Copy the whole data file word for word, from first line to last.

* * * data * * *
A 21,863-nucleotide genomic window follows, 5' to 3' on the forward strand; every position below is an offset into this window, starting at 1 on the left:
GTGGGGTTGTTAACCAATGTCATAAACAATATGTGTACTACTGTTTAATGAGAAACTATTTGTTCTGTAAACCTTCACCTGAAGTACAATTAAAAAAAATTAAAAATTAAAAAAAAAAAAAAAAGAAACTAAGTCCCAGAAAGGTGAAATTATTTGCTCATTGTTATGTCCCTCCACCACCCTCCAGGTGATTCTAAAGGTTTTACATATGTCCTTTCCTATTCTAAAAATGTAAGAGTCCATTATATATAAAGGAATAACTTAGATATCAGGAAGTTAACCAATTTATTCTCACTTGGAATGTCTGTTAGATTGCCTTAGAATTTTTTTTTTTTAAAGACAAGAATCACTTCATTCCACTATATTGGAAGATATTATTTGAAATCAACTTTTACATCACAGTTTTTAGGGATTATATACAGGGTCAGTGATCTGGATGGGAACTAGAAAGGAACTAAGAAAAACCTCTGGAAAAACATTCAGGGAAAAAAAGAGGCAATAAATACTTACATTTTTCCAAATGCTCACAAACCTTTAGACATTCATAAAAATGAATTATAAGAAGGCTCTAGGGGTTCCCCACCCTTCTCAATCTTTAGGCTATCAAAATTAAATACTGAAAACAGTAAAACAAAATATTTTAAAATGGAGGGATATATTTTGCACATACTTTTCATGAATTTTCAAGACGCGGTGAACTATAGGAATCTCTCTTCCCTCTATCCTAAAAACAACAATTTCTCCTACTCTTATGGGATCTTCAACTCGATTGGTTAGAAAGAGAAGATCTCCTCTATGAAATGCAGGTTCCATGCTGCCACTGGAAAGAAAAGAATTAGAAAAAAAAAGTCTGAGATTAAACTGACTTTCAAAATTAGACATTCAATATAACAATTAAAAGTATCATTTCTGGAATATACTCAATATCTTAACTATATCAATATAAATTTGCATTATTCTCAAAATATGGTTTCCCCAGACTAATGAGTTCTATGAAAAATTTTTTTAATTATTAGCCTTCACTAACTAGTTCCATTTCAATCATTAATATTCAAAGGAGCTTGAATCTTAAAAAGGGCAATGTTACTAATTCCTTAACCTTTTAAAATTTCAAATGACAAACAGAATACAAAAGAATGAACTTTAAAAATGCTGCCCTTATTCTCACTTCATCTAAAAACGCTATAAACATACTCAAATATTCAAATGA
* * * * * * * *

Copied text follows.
A 21,863-nucleotide genomic window follows, 5' to 3' on the forward strand; every position below is an offset into this window, starting at 1 on the left:
GTGGGGTTGTTAACCAATGTCATAAACAATATGTGTACTACTGTTTAATGAGAAACTATTTGTTCTGTAAACCTTCACCTGAAGTACAATTAAAAAAAATTAAAAATTAAAAAAAAAAAAAAAAGAAACTAAGTCCCAGAAAGGTGAAATTATTTGCTCATTGTTATGTCCCTCCACCACCCTCCAGGTGATTCTAAAGGTTTTACATATGTCCTTTCCTATTCTAAAAATGTAAGAGTCCATTATATATAAAGGAATAACTTAGATATCAGGAAGTTAACCAATTTATTCTCACTTGGAATGTCTGTTAGATTGCCTTAGAATTTTTTTTTTTTAAAGACAAGAATCACTTCATTCCACTATATTGGAAGATATTATTTGAAATCAACTTTTACATCACAGTTTTTAGGGATTATATACAGGGTCAGTGATCTGGATGGGAACTAGAAAGGAACTAAGAAAAACCTCTGGAAAAACATTCAGGGAAAAAAAGAGGCAATAAATACTTACATTTTTCCAAATGCTCACAAACCTTTAGACATTCATAAAAATGAATTATAAGAAGGCTCTAGGGGTTCCCCACCCTTCTCAATCTTTAGGCTATCAAAATTAAATACTGAAAACAGTAAAACAAAATATTTTAAAATGGAGGGATATATTTTGCACATACTTTTCATGAATTTTCAAGACGCGGTGAACTATAGGAATCTCTCTTCCCTCTATCCTAAAAACAACAATTTCTCCTACTCTTATGGGATCTTCAACTCGATTGGTTAGAAAGAGAAGATCTCCTCTATGAAATGCAGGTTCCATGCTGCCACTGGAAAGAAAAGAATTAGAAAAAAAAAGTCTGAGATTAAACTGACTTTCAAAATTAGACATTCAATATAACAATTAAAAGTATCATTTCTGGAATATACTCAATATCTTAACTATATCAATATAAATTTGCATTATTCTCAAAATATGGTTTCCCCAGACTAATGAGTTCTATGAAAAATTTTTTTAATTATTAGCCTTCACTAACTAGTTCCATTTCAATCATTAATATTCAAAGGAGCTTGAATCTTAAAAAGGGCAATGTTACTAATTCCTTAACCTTTTAAAATTTCAAATGACAAACAGAATACAAAAGAATGAACTTTAAAAATGCTGCCCTTATTCTCACTTCATCTAAAAACGCTATAAACATACTCAAATATTCAAATGA